The damage the BP oil spill caused to fisheries in the Gulf of Mexico may be even more devastating than previously thought – and the recovery may be much longer and more difficult than expected. New groundbreaking research from the University of California Davis reveals that fish embryos that absorbed oil and were then exposed to sunlight “physically disintegrated” in a phenomenon known as phototoxicity. The alarming study, and its implications, support countless reports from Gulf fishermen that catches have been severely depleted since last year’s massive oil spill.
Here’s how the L.A. Times covered the recent release of the study:
Bad news for the Gulf of Mexico: a study released this week sheds new light on the toxicity of oil in aquatic environments, and shows that environmental impact studies currently in use may be inadequate.
The study, spearheaded by the UC Davis Bodega Marine Laboratory in collaboration with NOAA, looked into the aftermath of the 2007 Cusco Busan spill, when that tanker hit the San Francisco-Oakland Bay Bridge and spilled 54,000 gallons of bunker fuel into the bay.
The key finding involved the embryos of Pacific herring that spawn in the bay. The fish embryos absorbed the oil and then, when exposed to UV rays in sunlight, physically disintegrated. This is called phototoxicity, and has not previously been taken into account when talking about oil spills.
Photo credit to Dr. Carol Vines, UC Davis Bodega Marine Laboratory
In the photos above, the herring embryos on the left were not exposed to oil. The embryos on the right absorbed oil and were then exposed to sunlight. You can see the cell destruction.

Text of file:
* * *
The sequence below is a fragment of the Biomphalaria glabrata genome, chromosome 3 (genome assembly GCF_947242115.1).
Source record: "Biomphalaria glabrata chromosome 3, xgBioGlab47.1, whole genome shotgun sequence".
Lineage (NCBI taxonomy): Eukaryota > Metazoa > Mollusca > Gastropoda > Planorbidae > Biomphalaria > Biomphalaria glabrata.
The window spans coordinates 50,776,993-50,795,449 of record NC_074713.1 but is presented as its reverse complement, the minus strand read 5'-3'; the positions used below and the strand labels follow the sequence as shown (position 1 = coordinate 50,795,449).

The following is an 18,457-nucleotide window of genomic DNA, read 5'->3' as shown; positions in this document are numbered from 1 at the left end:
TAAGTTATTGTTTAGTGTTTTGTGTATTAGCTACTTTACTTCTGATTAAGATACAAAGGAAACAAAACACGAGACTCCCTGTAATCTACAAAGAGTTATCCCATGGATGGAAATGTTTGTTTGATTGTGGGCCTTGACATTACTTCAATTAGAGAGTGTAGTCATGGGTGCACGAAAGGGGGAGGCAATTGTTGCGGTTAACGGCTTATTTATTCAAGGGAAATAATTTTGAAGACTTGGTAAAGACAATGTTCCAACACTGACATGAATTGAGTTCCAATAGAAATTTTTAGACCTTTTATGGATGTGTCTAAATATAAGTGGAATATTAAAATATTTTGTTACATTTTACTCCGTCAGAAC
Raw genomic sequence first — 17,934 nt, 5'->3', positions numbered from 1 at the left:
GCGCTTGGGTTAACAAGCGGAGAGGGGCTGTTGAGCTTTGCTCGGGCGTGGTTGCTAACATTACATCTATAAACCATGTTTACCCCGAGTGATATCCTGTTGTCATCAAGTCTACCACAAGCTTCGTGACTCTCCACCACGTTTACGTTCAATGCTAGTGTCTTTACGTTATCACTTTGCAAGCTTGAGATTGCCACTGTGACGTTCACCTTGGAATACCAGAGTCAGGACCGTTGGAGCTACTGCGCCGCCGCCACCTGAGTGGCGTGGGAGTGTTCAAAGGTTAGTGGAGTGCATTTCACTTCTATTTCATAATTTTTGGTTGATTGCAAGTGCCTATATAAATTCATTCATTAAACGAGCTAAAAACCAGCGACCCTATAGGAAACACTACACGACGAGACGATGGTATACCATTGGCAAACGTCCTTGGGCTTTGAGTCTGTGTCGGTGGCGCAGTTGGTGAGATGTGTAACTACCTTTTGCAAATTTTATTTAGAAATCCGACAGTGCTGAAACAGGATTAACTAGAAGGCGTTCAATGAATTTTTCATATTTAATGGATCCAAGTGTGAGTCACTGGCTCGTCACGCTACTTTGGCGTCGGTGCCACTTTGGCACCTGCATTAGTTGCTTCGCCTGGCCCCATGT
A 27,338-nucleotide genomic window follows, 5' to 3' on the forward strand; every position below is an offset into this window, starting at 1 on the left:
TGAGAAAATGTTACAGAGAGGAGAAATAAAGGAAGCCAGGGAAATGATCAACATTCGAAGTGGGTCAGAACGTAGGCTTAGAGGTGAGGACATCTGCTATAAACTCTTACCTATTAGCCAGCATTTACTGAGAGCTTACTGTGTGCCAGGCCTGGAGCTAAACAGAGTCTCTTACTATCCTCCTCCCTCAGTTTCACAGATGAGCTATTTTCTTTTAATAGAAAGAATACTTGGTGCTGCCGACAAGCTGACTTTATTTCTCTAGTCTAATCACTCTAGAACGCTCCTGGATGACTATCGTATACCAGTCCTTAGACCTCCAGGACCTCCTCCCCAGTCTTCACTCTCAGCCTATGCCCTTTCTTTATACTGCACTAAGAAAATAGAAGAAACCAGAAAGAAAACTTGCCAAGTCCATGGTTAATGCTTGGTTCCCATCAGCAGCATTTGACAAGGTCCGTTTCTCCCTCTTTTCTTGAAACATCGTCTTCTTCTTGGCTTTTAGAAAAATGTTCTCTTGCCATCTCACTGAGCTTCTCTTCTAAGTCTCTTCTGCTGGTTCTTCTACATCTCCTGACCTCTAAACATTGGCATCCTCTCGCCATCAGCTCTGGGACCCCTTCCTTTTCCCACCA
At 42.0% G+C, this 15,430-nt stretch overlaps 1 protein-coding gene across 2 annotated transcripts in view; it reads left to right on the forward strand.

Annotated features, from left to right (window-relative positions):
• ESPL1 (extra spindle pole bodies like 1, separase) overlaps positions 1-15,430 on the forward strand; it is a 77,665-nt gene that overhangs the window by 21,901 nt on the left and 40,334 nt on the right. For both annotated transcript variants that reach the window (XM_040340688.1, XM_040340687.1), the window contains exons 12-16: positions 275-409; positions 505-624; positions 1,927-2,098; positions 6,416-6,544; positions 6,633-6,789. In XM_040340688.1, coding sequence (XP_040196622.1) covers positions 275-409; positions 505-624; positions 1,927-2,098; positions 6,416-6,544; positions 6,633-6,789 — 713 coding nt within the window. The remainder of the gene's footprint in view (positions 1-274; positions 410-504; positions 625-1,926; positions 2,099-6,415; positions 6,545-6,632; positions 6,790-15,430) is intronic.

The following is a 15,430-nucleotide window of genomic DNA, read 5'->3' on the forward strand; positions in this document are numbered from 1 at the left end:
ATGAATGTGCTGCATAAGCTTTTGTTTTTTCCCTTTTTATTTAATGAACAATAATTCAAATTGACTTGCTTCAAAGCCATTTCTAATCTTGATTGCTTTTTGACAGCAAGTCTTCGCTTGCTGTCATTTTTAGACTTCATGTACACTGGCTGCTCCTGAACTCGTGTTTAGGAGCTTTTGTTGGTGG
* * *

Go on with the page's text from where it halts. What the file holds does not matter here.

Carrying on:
The UC Davis research represents a paradigm shift in assessing oil-spill damage. It is the first time the phototoxicity phenomenon has been observed in the real world, revealing that oil is much more toxic and damaging than experts previously thought.
“This phenomenon had been observed in the laboratory, but had never been observed in the field, and there were even some skeptics out there wondering if this was just a phenomenon that people would see under lab conditions,” said Gary Cherr, director of the Bodega Marine lab. “One of the real take-home messages from our study was: yes, in fact, it definitely happens in the real world.”
The study is sending shock waves through the marine research community down here on the Gulf Coast. My guess is local independent scientists are preparing to conduct additional studies to determine exactly how phototoxicity applies to the BP oil spill and its impact on Gulf marine life.
If the phenomenon applies across different species of fish and different locations, than it will take even longer than expected for our fisheries – and by extension our seafood industry – to rebound.
Stay tuned, this story has legs.
Read the L.A. Times report here: http://www.latimes.com/news/local/environment/la-me-gs-oil-more-toxic-than-previously-thought-20111227,0,3187695.story
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